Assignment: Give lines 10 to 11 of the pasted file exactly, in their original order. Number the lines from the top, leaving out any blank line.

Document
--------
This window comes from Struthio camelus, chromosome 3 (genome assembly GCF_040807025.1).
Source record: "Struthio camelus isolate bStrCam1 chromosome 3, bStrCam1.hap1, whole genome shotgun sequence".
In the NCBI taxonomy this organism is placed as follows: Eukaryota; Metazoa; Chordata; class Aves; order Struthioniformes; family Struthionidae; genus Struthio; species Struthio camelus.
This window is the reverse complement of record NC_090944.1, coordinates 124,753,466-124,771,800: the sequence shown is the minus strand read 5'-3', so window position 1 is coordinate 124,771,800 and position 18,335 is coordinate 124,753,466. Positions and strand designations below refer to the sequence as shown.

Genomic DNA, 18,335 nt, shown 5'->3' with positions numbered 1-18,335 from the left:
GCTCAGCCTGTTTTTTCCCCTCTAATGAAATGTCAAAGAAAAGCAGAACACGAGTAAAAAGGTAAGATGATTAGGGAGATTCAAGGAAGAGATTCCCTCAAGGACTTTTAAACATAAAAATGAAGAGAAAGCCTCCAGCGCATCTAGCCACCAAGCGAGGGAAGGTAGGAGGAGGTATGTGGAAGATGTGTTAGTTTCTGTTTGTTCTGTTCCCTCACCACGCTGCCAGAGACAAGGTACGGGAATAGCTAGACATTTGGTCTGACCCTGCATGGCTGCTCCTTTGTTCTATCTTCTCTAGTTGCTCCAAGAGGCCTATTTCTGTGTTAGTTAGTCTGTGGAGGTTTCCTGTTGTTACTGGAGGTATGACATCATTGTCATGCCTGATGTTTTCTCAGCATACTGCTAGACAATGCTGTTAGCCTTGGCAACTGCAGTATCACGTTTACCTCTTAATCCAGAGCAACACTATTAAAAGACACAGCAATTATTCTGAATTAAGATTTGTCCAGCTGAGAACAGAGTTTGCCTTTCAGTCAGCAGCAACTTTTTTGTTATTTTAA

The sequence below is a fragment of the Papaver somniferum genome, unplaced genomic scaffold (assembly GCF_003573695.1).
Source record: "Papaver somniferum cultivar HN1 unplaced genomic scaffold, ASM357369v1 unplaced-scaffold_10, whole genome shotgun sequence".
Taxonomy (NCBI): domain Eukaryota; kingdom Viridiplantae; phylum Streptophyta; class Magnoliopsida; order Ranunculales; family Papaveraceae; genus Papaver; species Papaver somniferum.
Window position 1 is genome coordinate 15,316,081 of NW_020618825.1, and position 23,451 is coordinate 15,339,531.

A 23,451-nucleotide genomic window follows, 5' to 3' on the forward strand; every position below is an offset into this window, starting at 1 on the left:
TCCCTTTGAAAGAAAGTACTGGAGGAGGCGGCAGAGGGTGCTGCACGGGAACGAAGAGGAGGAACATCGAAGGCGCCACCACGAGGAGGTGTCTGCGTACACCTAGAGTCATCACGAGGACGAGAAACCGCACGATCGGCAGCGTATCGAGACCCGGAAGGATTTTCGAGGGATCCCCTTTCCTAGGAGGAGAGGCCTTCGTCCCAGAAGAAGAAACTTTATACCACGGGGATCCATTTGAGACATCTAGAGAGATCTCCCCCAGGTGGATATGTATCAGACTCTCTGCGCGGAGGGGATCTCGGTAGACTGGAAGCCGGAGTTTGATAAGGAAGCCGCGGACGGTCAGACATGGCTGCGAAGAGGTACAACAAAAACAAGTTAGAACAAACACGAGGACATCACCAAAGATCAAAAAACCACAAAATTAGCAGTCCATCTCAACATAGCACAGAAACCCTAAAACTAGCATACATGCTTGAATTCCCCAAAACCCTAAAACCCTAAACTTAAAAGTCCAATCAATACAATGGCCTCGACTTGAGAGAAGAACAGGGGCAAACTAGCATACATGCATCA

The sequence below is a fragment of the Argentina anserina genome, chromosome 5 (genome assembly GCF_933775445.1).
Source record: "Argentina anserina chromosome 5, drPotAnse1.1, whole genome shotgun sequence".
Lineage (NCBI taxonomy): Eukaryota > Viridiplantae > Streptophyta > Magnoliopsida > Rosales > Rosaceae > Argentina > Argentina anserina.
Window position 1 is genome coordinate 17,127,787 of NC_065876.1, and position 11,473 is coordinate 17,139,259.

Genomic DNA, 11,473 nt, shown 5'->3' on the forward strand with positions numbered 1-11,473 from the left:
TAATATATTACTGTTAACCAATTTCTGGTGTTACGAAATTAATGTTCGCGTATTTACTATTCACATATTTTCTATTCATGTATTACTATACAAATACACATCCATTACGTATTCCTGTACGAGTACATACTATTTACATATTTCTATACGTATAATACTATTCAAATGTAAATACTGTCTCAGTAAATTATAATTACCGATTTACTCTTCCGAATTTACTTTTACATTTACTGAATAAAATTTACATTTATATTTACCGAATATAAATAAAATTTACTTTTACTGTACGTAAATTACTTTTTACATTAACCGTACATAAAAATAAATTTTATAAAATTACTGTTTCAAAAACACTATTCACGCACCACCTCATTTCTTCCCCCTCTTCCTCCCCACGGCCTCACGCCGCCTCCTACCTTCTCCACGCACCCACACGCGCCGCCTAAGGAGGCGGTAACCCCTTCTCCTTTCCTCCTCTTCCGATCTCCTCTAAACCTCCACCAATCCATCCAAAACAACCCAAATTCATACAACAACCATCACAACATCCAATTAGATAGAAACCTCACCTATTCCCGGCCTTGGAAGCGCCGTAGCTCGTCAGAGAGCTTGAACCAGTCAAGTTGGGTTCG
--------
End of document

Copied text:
Window position 1 is genome coordinate 15,316,081 of NW_020618825.1, and position 23,451 is coordinate 15,339,531.

A 23,451-nucleotide genomic window follows, 5' to 3' on the forward strand; every position below is an offset into this window, starting at 1 on the left: